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Today I ended my Spotify premium subscription Effects Pedals, Units & Accessories
Old 19th December 2010
  #31
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...I have some sympathy for Spotify's tiny royalty rate, however. Well, actually sympathy is totally the wrong word. But look at it this way:

Say Spotify paid me a dollar per play of my song. Well, I would simply set up a Spotify playlist that played my music 24 hours a day. I would have it running in the background 24/7. I would encourage all my friends and colleagues to do the same.

Spotify would end up having to pay stupid amounts of money out, and go bankrupt. They'd struggle to convince advertisers that people were actually listening.

That's the problem with "radio on demand", which is what Spotify effectively is. It exists in this limbo between music ownership and music broadcast. Until they figure out some way to reconcile the two, I don't see how they can keep musicians, advertisers and themselves all happy at the same time.
Old 19th December 2010
  #32
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Quote:
Originally Posted by sound_music View Post
the mere fact that they pay anything to artists allows them to put themselves on a pedestal next to the pirates--it's an illusion of legitimacy. pretty clever and lucrative for spotify, but by no means a sustainable revenue stream for the artists they rely on.
I'm playing devil's advocate here but:

it's not an illusion of legitimacy. It's entirely legitimate: you, as a musician, agree with your distributor to put your stuff up on Spotify. You don't have to.

Furthermore, it's not Spotify's role to provide a sustainable revenue stream for the artists they rely on. It's their role to provide a sustainable revenue stream for themselves. It's an artist's role to provide a sustainable revenue stream for an artist. An artist votes with his/her feet: they either put up with it or they don't.

We may not like this, but that's how it is.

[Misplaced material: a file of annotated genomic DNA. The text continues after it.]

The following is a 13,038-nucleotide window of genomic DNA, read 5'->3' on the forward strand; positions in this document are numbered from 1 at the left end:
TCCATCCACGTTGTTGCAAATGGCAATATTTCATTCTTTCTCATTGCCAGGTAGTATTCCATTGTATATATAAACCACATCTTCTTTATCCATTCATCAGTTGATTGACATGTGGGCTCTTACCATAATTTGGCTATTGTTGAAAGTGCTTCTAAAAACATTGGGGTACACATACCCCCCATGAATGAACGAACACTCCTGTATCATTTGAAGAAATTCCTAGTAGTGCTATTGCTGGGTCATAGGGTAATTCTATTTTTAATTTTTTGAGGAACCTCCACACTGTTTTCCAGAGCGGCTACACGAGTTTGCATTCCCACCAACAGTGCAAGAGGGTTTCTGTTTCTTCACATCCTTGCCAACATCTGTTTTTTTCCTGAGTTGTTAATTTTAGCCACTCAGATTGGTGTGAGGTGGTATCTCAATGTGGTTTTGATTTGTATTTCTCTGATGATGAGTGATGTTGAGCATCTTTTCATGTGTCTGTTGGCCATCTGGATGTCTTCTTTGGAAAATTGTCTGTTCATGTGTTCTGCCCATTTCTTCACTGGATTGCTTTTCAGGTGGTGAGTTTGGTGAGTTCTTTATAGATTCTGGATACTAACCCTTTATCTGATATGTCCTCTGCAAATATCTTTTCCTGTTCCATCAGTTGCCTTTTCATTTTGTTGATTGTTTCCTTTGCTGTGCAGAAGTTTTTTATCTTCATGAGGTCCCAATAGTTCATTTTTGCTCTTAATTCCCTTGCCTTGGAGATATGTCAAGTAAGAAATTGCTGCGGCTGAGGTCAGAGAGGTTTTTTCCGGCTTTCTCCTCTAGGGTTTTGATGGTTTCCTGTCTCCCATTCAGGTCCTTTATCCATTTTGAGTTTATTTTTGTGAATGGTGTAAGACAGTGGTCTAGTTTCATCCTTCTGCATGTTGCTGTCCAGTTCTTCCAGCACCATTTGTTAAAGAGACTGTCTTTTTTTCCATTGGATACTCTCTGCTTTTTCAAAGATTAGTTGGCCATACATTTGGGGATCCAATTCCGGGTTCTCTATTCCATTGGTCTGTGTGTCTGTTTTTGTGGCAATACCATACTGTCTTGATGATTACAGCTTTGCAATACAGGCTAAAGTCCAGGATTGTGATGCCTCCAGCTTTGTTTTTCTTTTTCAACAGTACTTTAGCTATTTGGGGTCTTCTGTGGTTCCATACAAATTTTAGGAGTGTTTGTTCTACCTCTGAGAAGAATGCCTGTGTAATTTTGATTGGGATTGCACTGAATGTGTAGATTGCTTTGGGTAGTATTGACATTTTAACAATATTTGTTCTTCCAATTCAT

Old 19th December 2010
  #33
Quote:
Originally Posted by RainbowStorm View Post


- Figure out a subscription fee model that makes it really fair to everyone


This just isn't to happen if there's a third party involved like spotify. Why would company decide feel sorry labels and artist and decide give them their own money... They wouldn't. Something else will come along it always does I just hope that whatever happens the money filters down to artists, engineers, producers, songwriters etc and makes the industry a bit healthier in all areas.

Spotify has obviously had it's day. The only way it would is if the label own
something similar to spotify. That said they'd probably drive the prices up.
We can't just stop illegal downloads but if someone can offer a fair compromise then I'm sure peolple get onboard. Spotify was half way it just had the people start it.
Old 19th December 2010
  #34
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Quote:
Originally Posted by binarymilton View Post
it's not an illusion of legitimacy. It's entirely legitimate: you, as a musician, agree with your distributor to put your stuff up on Spotify. You don't have to.
on paper it is technically legitimate, agreed, but there's something you need to understand to see the issue in context: